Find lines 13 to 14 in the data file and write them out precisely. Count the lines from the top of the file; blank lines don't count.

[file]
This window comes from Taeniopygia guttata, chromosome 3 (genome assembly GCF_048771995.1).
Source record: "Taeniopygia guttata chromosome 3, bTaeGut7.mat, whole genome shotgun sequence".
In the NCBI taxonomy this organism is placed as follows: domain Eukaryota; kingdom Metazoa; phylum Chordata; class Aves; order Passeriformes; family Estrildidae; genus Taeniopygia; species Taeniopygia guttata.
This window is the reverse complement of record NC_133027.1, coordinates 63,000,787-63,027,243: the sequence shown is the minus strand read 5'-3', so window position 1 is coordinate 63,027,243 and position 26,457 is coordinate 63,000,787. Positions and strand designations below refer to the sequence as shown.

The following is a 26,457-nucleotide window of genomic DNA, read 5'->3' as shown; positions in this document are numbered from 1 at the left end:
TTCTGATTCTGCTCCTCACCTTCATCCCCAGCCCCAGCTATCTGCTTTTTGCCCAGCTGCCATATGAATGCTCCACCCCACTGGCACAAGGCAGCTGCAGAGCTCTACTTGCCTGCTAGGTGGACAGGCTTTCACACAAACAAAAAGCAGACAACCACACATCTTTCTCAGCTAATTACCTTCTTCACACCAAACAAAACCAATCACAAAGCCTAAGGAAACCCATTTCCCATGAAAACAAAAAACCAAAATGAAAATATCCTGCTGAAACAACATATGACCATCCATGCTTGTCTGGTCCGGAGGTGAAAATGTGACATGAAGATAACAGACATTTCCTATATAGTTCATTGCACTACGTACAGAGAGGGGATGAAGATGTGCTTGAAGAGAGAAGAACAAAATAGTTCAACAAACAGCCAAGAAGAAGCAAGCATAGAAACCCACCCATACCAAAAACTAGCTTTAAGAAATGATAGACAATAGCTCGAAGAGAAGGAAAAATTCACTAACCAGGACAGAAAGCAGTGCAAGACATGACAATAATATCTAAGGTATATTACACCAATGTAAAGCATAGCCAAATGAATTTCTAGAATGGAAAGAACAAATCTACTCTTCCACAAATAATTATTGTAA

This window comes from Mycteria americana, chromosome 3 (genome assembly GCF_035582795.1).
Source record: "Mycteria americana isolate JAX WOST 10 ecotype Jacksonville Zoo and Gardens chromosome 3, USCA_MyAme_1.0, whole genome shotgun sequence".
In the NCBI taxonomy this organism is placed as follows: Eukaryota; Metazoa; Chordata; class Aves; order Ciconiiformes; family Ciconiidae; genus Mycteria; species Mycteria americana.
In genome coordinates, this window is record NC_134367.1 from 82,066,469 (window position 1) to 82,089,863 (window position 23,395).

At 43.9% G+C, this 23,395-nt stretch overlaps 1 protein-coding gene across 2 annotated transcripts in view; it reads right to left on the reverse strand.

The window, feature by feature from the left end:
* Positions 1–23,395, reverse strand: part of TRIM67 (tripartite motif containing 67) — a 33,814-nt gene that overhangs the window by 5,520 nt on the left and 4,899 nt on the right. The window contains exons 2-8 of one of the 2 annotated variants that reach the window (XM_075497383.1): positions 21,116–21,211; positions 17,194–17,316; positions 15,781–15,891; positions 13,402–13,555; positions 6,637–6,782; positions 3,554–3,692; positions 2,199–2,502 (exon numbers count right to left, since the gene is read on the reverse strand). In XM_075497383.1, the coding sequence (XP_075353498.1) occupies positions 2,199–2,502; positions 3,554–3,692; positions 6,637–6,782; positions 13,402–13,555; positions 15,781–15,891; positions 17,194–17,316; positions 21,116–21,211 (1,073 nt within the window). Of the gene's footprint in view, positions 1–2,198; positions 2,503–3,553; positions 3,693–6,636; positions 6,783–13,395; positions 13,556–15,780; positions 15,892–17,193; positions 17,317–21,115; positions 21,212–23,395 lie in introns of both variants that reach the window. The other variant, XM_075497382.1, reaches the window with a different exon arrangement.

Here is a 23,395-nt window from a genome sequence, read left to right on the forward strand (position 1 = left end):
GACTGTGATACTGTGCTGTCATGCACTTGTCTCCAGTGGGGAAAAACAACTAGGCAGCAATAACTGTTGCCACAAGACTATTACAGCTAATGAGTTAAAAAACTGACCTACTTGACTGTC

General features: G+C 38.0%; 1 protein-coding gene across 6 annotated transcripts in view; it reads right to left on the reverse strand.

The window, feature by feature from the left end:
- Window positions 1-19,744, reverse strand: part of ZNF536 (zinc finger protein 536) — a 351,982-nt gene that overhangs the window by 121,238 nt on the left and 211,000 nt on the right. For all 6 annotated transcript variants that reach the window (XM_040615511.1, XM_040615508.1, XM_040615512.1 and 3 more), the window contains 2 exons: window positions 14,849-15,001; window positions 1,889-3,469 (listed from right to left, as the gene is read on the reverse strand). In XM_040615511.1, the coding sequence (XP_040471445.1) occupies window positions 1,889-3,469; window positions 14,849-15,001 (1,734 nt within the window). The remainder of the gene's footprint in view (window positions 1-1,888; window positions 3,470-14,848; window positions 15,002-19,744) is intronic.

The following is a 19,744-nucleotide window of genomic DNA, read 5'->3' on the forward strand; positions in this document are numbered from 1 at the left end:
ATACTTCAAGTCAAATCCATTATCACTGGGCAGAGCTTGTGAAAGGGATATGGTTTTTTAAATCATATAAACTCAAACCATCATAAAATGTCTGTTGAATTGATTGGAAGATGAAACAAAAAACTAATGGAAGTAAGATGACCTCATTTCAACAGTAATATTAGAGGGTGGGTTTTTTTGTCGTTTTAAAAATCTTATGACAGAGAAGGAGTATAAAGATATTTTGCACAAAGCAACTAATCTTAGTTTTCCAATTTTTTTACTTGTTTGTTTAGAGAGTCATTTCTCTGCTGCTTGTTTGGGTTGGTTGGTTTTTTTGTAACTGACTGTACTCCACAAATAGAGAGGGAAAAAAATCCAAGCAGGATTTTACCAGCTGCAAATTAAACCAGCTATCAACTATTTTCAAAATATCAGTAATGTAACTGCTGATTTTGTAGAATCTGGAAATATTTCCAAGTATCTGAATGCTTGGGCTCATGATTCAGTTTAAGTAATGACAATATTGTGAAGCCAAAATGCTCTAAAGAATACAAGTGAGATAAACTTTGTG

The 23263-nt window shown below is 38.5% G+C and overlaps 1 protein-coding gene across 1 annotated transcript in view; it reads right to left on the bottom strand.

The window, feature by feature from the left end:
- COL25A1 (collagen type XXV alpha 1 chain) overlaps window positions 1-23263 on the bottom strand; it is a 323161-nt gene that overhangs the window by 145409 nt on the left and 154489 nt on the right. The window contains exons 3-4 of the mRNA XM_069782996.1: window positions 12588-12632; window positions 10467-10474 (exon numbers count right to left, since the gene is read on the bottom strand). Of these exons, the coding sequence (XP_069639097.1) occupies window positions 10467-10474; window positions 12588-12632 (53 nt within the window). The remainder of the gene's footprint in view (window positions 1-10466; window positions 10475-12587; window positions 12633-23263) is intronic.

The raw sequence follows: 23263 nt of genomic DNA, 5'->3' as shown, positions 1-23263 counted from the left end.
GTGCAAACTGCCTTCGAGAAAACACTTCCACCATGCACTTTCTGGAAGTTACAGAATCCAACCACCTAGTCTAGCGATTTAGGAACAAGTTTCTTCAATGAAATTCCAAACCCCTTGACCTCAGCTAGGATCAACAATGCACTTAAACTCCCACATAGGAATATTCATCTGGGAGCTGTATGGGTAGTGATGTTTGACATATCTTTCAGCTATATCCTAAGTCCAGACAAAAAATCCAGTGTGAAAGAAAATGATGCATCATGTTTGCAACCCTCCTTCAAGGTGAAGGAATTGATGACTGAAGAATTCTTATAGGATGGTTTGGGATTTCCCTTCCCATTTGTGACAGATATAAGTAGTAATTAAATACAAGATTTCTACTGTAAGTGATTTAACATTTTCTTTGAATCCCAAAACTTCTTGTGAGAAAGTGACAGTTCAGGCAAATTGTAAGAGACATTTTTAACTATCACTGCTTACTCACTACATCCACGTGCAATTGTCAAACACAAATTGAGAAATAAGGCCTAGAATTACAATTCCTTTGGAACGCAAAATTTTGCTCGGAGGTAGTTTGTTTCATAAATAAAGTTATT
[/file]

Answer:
* Positions 1–23,395, reverse strand: part of TRIM67 (tripartite motif containing 67) — a 33,814-nt gene that overhangs the window by 5,520 nt on the left and 4,899 nt on the right. The window contains exons 2-8 of one of the 2 annotated variants that reach the window (XM_075497383.1): positions 21,116–21,211; positions 17,194–17,316; positions 15,781–15,891; positions 13,402–13,555; positions 6,637–6,782; positions 3,554–3,692; positions 2,199–2,502 (exon numbers count right to left, since the gene is read on the reverse strand). In XM_075497383.1, the coding sequence (XP_075353498.1) occupies positions 2,199–2,502; positions 3,554–3,692; positions 6,637–6,782; positions 13,402–13,555; positions 15,781–15,891; positions 17,194–17,316; positions 21,116–21,211 (1,073 nt within the window). Of the gene's footprint in view, positions 1–2,198; positions 2,503–3,553; positions 3,693–6,636; positions 6,783–13,395; positions 13,556–15,780; positions 15,892–17,193; positions 17,317–21,115; positions 21,212–23,395 lie in introns of both variants that reach the window. The other variant, XM_075497382.1, reaches the window with a different exon arrangement.

Here is a 23,395-nt window from a genome sequence, read left to right on the forward strand (position 1 = left end):